Notable sightings of the week included reports of little make-believe characters, from Nemo to the Little Mermaid to SpongeBob, parading through the streets to collect their sweet loot. Meanwhile, in the waters of the St. Lawrence, it’s humpback, fin whales and even Atlantic white-sided dolphins that are filling their bellies.

There are still so many marine mammals in the Saguenay-St. Lawrence Marine Park that the region’s tourism community decided to extend its activities, notably the Marine Mammal Interpretation Centre, which is now scheduled to remain open until November 5! A golden opportunity to meander amongst the majestic skeletons of the museum and fill your imagination with exciting stories about whales before the colder weather sets in.

A colourful day on the water

Observers plying the waters around the Mingan Islands had a great day in the company of marine wildlife. The day gets off to a good start: “First one splash, then another… It’s a tuna! That’s a first for us! No doubt about it, we saw its body clear as day. It lept high out of the water several times. It was energetic and fast; it seemed to be foraging. Park employees told us they had seen schools of mackerel in recent days… Perhaps that was what the tuna was after…” they exclaim.  During their visit to an island, their focus shifts to seabirds. On the way back, they come across some harbour seals before they begin to spot cetaceans. They get excited again: “In the same area where we saw the tuna, we encountered four porpoises that circled back toward us and surfaced right next to the boat. We could see them through the clear water, moving quickly alongside the craft. They, too, seemed to be on the prowl.”

Diversity at its peak

The tally of marine visitors is growing for the sector, which is still rich in noteworthy sightings: around ten humpbacks, two fin whales, minke whales, harbour porpoises, seals… But let’s not forget the belugas or white-sided dolphins zipping through the waves by the hundreds! The latter have certainly left their mark this autumn: “[…] presence of more than 500 individuals, between Tadoussac and Les Bergeronnes, reports one naturalist. Occasional leaps high in the air. Some of the individuals are often seen quite close to humpbacks.”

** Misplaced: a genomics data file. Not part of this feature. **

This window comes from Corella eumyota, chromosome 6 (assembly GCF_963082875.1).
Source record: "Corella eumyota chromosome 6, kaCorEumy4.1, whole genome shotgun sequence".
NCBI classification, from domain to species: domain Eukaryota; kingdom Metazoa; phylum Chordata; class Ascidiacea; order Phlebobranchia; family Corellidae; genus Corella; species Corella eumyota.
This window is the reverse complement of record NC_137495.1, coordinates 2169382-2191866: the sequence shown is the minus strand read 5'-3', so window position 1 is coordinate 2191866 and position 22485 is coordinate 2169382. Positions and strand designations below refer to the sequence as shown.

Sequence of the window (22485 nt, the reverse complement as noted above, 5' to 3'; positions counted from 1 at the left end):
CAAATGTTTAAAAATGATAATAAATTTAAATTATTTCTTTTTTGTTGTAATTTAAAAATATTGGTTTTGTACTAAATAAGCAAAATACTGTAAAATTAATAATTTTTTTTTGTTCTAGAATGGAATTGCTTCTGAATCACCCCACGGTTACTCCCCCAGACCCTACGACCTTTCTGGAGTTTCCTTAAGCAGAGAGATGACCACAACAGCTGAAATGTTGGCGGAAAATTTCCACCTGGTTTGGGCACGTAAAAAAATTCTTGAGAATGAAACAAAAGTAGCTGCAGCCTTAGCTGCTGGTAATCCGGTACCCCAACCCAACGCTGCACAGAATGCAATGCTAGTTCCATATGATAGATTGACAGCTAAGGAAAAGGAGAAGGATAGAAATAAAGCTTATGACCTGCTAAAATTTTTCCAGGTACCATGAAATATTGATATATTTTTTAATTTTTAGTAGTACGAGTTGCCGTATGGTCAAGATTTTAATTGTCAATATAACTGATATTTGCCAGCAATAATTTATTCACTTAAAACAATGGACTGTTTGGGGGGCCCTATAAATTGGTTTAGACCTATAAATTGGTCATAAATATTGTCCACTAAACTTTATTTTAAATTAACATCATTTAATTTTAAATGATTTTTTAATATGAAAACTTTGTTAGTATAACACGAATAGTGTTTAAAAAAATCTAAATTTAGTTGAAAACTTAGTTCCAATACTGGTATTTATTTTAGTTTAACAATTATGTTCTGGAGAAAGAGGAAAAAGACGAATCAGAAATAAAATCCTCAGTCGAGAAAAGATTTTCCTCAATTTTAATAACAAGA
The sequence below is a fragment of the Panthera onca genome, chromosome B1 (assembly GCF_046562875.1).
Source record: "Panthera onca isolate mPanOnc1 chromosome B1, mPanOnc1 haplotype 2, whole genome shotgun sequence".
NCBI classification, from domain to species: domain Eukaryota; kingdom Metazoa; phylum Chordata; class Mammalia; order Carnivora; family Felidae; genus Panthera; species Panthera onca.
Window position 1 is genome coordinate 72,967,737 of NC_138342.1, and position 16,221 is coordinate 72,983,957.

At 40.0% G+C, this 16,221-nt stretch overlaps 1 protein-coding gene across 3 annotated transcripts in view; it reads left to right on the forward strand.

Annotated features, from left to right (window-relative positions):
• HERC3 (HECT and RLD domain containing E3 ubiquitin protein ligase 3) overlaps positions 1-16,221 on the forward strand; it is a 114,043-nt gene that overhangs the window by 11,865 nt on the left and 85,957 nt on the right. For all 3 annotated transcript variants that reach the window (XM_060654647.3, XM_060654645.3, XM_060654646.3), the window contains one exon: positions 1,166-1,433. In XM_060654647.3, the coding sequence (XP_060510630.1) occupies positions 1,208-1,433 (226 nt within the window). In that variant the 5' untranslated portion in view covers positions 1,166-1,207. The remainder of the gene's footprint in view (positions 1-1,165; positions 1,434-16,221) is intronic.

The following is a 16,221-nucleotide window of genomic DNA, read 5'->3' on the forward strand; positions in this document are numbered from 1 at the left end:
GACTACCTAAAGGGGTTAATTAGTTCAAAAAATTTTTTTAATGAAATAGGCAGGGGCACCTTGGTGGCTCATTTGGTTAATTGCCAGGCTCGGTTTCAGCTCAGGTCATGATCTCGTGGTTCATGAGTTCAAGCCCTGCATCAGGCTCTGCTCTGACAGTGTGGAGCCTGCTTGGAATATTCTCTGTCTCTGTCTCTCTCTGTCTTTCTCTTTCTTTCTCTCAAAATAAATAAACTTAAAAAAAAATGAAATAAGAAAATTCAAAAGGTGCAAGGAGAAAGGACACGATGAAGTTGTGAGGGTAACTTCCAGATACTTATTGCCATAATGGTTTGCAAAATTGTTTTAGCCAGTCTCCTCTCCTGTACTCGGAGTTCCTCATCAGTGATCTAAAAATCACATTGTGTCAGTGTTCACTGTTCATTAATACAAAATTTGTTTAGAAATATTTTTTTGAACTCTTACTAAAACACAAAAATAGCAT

Des flocons et des étoile

The first snow of the year and the cooler temperatures of the last few days are certainly enough to remind us that winter is right around the corner. For one cetacean enthusiast, there’s nothing better than humpback whales and snow: “The rising stars of the Marine Park, notably Guadeloupe, Aramis, H919, Éline, Queen – and of course, the most important of all, in my opinion, Siam – are still present. It wouldn’t be quite as magical without the snow. Every time there are lots of humpbacks like that, we say to ourselves: Where’s Siam?” Indeed! This male is not always easy to recognize, since he does not systematically show his caudal fin. Indeed, it is usually the pattern on the underside of the tail that allows amateurs and scientists to distinguish one individual from another, though the most skilled observers can also make IDs based on the dorsal fin!

Breaches in the bay

From Cap Forillon, one observer was able to admire humpback whales in Gaspé Bay. “There were at least two or three more humpbacks far offshore,” she reports. On the way back, I came across the same two individuals in the bay, one of which performed three breaches!” These acrobatics are part of the species’ typical behavioural repertoire. Although this display managed to wow the gallery, the reason for this behaviour remains a bit of an enigma. Play… seduction… communication… there are a number of hypotheses that attempt to explain these impressive feats. It is also possible that whales adopt this behaviour to rid themselves of the parasites covering their skin or to improve their diving capability. For the time being, scientists are still in search of a clear and unanimous answer.

Grey seals have also been present in the area. One local resident actually saw one eat three large striped bass right in front of her eyes! From Franquelin, two minke whales have also been reported coming to feed near the coast from time to time.

Observation of the Week - 3/11/2023

Andréanne Forest

Andréanne Forest is the editor-in-chief of Whales Online since may 2022. After studying in environment and biology, she turned to science communication with the goal of making science both accessible and fun. Andréanne wishes to highlight the process of acquiring knowledge while transmitting the desire to learn.

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